Not included among the twenty new VOD releases reviewed this week are any of the seven Bond films—From Russia with Love, On Her Majesty’s Secret Service, Diamonds are Forever, The Man with the Golden Gun, Moonraker, Never Say Never Again, The Living Daylights—newly acquired by Netflix; quite why so random a selection of 007’s adventures have been selected is quite the mystery given the ownership of the entire canon by the one distributor. Time constraints are to blame for Bond’s omission, the first week of the month as always signalling a content explosion, and a desperate scuttle to provide as much coverage of as many titles as possible. Scorsese, Hitchcock, Kubrick, and Lynch are the major directorial names of the week, excellent offerings from each to be found below. Oscar winners abound, Eastwood brings one of his worst pictures to the table, a pair of intriguing documentaries on fascinating subcultures shine, genre movies run wild, and Nicolas Cage raises his head twice for out viewing pleasure. If that doesn’t get you streaming, I’m not sure I know what will.
Cards on the table, no deceit: I love Breaking and Entering for its beautiful depiction of a world and a subject near and dear to my own heart. The people followed in Benjamin Fingerhut’s enthralling documentary each strive to set or break a Guinness World Record—from fastest marathon while “joggling” to longest spinning session to furthest grape toss to the mouth—each determined to leave their mark on the world by becoming the certified best in the world at something, no matter how silly it may be. As a (former, it pains me to say) GWR holder for most bananas peeled and eaten in one minute, I can relate entirely to this inane drive, but it’s surely a universal idea: we all yearn to, in whatever way we can, enrich our lives with a sense of purpose. A great documentary, Breaking and Entering is as much about life and death as it is about people doing silly things to get in a book. HIGHLY RECOMMENDED.
Nicolas Cage is an enigma. Known for his eccentric, overblown performances, he’s regularly and justifiably slammed as one of the worst actors in the business, yet in the hands of a master director Cage can turn out a performance to rival any and all of his peers. Scorsese is one such master, and the lead performance of Bringing Out the Dead is a perfect collusion of director and actor. Cage’s manic mannerisms are channelled pristinely into the character of Frank Pierce, a New York City paramedic haunted by insomnia and the ghost of a young woman he failed to save. Scorsese brings his typical style to the Manhattan streets, capturing the manic city life and its inherent grittiness within the confines of a dark mental drama worthy of consideration as a spiritual sequel to Taxi Driver (they also share screenwriter Paul Schrader). A bothersome soundtrack and excess visual flashiness distracts from the film’s thematic depth, yet Bringing Out the Dead still stands at the top end of Scorsese’s work. HIGHLY RECOMMENDED.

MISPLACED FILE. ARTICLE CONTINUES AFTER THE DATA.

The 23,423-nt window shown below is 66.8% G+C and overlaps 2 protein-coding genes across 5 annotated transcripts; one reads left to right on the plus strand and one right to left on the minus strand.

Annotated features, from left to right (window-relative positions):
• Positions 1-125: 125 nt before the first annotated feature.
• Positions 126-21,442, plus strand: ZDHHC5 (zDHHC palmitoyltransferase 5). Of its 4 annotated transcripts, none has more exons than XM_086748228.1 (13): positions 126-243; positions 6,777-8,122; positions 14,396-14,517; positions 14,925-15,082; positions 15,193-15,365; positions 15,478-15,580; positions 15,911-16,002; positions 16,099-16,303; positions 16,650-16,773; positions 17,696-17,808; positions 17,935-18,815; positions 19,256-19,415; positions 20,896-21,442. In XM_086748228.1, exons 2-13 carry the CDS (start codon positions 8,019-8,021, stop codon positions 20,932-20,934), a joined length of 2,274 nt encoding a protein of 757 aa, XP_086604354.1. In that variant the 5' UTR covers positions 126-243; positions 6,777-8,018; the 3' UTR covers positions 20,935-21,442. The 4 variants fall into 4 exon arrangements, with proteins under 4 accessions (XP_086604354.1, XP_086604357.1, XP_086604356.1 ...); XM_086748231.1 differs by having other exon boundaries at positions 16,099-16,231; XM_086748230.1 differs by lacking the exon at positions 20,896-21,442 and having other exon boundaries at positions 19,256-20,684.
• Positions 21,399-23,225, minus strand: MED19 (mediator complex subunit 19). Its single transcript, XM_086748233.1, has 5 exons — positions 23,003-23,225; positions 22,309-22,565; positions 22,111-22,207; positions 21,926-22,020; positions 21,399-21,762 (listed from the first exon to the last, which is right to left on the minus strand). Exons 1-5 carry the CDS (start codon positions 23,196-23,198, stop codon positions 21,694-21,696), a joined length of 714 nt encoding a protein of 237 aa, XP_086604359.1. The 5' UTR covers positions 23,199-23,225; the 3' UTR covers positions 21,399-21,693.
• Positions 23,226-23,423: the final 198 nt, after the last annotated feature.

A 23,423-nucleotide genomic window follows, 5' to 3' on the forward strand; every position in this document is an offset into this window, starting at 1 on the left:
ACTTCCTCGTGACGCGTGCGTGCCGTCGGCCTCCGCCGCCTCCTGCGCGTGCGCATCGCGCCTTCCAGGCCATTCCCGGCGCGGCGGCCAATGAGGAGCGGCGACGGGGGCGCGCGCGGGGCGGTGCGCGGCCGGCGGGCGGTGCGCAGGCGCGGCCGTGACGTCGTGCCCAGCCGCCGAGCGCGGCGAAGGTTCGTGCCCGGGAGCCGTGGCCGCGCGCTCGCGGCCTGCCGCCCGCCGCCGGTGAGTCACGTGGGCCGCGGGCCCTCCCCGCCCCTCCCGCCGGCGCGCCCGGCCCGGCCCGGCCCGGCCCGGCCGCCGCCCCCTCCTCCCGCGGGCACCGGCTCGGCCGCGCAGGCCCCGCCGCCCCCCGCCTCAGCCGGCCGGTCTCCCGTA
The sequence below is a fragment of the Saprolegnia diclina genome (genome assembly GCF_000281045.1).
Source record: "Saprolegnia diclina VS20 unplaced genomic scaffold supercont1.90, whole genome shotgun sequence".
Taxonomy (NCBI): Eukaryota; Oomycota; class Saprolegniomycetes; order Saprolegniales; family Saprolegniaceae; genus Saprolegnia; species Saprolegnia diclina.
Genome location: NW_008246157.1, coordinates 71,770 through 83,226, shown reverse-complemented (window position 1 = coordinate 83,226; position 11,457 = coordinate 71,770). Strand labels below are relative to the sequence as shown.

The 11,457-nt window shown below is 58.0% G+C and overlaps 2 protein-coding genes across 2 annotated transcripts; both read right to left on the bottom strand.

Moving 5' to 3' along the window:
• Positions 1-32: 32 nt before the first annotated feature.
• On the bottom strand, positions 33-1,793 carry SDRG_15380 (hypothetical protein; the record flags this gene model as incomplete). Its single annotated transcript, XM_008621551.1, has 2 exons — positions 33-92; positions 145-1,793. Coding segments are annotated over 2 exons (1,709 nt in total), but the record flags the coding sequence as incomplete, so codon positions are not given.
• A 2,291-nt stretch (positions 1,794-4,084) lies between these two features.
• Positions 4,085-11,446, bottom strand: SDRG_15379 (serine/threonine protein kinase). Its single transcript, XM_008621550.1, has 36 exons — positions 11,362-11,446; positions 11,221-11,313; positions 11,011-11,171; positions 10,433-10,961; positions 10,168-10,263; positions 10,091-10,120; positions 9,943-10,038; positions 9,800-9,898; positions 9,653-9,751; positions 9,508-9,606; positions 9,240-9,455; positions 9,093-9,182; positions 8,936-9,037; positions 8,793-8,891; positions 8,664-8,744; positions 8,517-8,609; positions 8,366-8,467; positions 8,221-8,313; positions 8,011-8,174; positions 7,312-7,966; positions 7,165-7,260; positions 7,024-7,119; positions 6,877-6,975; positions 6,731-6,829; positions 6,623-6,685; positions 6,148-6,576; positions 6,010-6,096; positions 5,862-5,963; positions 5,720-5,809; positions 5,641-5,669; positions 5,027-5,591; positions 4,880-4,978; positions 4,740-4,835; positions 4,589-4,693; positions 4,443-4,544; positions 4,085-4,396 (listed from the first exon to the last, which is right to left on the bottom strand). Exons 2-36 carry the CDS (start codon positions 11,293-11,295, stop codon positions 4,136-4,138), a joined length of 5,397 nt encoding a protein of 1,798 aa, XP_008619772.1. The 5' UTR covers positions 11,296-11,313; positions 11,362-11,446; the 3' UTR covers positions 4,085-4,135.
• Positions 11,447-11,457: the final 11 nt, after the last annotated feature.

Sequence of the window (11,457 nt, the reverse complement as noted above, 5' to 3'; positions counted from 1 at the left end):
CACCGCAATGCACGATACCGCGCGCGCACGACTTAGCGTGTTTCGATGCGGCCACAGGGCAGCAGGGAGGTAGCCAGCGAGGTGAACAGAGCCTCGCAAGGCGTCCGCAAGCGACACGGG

A film which never quite lives up to the iconic stature earned by its immediately recognisable opening scene, Chariots of Fire is a nonetheless solid sports-centric drama tackling the idea of personal fulfilment in the face of nationalistic duty. Hugh Hudson’s film thrives on the strength of its leads, Ben Cross and Ian Charleson starring as Cambridge students selected to run at the 1924 Olympic Games in Paris, whose various personal problems complicate matters at every turn. Strong support comes in the form of a terrific Ian Holm as the former’s coach, a memorable character who steals every scene he features in. It’s all well conveyed with some very fine direction; Hudson’s at his best when his camera weaves among large crowds having multiple conversations, never cutting even when it would be very convenient to do so. For all its aesthetic and acting prowess, Chariots of Fire doesn’t quite reach the heights of greatness reputation might suggest, highly entertaining though it is. RECOMMENDED.
Inevitably linked to the release three years earlier of Dirty Harry, Michael Winner’s vigilante thriller sees a believably emotive Charles Bronson cast as the widowed architect who begins to take the law into his own hands when he is unable to cope with the injustice of the world around him. Condemned at the time for the inherent trickiness of its morality, the film’s romanticisation of what is essentially serial murder raises several intriguing questions as to the efficiency of the judicial system and the foreboding escalation of crime rates in contemporary America. The exploitative sensibilities at Death Wish’s core manifest themselves regularly in delightfully silly contrivances, where groups of the city’s nastiest criminals continually just happen to run into the increasingly violent Bronson. It’s the B-movie mania herein that causes so much of the film’s problems, its nonsensicality jarring with the down-to-earth grittiness of the film’s aesthetic. It may be something of a tonal, amoral mess, but Death Wish is a fascinating watch, a fascinating rumination on violence. WORTH WATCHING.